Purlee testified that he lives in Collinsville, Illinois, and went to Arizona to visit a high school friend and see the Grand Canyon. He bought a one-way airline ticket from St. Louis to Tucson for about $ 200.00 in cash, but he did not make a return reservation or inquire about return flights although he planned to fly back after a week. While in Tucson Purlee met Schmidt, who was a prior acquaintance, and impulsively decided to ride back to Collinsville with him to save money and to help him drive. Purlee stated that he first saw the van when Schmidt picked him up at the friend’s house, and that he tossed his small duffel bag into the back of the van but did not see the large duffel bags already there. He asserted that he did not recognize any “unique or distinct odors” in the twelve hours he spent riding in the van, that he did not know the smell of marijuana prior to his arrest, and that he was not aware of the marijuana’s presence until he was arrested. He stated that Schmidt put the revolver on the floor by the front seats early on during the trip. Purlee said he did not touch the gun and did not know whether it was loaded, although he admitted that he could have easily picked it up while sitting in the driver’s seat.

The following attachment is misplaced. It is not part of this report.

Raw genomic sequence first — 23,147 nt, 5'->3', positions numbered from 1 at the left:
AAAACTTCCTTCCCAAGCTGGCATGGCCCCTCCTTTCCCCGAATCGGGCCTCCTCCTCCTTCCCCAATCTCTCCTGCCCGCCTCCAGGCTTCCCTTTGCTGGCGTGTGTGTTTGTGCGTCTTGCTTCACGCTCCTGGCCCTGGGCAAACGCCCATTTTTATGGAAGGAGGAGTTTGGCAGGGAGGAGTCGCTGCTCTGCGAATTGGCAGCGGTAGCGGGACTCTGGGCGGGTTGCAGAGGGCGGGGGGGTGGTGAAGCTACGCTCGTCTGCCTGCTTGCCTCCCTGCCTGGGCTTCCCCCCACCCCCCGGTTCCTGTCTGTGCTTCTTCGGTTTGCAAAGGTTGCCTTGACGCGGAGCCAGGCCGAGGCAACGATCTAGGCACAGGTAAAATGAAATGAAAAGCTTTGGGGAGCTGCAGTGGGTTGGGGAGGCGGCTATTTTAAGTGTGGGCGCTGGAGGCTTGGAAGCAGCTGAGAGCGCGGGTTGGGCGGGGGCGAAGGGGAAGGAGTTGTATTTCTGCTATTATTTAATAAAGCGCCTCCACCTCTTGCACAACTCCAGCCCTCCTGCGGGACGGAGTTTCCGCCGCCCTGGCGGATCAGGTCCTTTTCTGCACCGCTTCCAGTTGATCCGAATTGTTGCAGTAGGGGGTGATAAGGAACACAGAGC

The jury found Purlee guilty of the class C felony of possession of more than 35 grams of marijuana, § 195.202, RSMo Supp. 1989 (Count I), and of the class D felony of unlawful use of a weapon, § 571.030.1(1), RSMo 1986 (Count II). He was sentenced to concurrent terms of seven and five years, respectively, and fined $ 100.00.
Purlee challenges the trial court’s denial of his motions for judgment of acquittal filed at the close of the State’s case and at the close of all the evidence. Because he presented evidence in his own behalf after the State rested, Purlee waived any claim of error related to the denial of his motion at the close of the State’s case. State v. White, 798 S.W.2d 694, 696-7 (Mo. banc 1990). For purposes of this review, the proper focus is whether the motion for acquittal made at the close of all the evidence should have been sustained. State v. McQuerry, 406 S.W.2d 624, 626 (Mo. 1966).